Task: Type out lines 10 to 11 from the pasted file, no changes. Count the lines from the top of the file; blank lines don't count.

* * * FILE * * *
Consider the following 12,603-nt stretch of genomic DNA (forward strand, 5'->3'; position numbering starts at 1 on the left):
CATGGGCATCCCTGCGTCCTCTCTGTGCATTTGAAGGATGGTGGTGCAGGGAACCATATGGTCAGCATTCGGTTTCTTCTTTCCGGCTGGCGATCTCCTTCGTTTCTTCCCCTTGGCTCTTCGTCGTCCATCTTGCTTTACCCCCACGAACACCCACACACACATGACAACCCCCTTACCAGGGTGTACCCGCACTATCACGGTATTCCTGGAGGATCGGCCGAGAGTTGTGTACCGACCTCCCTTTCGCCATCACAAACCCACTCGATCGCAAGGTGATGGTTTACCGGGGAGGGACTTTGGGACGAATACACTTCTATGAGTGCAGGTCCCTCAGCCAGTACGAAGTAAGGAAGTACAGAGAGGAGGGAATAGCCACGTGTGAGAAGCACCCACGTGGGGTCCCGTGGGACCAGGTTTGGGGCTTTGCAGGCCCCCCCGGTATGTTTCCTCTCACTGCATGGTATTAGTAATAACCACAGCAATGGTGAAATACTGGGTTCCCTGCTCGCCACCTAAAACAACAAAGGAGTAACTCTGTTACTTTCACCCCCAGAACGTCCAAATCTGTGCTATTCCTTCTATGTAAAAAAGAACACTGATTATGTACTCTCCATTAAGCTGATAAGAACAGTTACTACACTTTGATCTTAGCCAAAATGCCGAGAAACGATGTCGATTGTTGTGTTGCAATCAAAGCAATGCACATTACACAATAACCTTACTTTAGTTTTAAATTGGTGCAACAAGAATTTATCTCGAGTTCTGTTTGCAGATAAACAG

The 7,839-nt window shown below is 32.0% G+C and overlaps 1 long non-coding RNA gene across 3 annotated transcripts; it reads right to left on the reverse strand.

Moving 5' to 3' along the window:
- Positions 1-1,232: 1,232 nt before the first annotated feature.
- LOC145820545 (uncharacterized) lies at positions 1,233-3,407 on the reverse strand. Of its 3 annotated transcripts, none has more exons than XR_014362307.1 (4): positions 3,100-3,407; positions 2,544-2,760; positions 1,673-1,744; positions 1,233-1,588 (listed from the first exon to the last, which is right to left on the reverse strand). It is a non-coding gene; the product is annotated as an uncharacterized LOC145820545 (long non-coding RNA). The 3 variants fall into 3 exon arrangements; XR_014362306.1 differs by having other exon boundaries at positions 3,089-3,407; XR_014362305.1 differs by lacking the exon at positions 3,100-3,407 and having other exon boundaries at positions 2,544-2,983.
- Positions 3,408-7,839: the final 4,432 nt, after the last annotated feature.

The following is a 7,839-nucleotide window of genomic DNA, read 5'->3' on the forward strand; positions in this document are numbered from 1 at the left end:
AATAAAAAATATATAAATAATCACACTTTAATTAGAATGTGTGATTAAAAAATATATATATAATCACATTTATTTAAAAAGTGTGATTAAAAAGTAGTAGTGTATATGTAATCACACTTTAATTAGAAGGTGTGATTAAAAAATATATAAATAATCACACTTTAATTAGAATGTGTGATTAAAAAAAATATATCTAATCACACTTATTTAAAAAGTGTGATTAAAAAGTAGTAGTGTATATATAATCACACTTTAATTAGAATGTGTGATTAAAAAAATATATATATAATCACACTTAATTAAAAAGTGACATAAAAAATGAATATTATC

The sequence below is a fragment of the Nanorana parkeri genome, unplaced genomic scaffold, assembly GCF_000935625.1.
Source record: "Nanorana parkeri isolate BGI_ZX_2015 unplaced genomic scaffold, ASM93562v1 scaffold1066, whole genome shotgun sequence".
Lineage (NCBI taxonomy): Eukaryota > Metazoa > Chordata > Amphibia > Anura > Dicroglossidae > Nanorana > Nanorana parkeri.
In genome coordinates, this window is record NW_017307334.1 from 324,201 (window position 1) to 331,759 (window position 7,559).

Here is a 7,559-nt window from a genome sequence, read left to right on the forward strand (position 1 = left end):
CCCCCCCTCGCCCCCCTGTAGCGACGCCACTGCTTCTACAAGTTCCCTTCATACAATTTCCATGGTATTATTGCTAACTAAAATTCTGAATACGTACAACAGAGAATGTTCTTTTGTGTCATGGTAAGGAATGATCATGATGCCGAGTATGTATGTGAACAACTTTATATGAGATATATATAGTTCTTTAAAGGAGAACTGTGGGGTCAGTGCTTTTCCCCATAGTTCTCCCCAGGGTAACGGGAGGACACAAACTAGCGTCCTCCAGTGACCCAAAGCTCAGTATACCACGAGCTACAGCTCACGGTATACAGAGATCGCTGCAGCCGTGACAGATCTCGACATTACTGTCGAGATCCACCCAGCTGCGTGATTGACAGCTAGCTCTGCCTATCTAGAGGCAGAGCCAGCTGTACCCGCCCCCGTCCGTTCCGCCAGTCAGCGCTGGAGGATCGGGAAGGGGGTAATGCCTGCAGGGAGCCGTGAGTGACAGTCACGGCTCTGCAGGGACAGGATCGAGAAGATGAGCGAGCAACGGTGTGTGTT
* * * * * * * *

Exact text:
The sequence below is a fragment of the Nanorana parkeri genome, unplaced genomic scaffold, assembly GCF_000935625.1.
Source record: "Nanorana parkeri isolate BGI_ZX_2015 unplaced genomic scaffold, ASM93562v1 scaffold1066, whole genome shotgun sequence".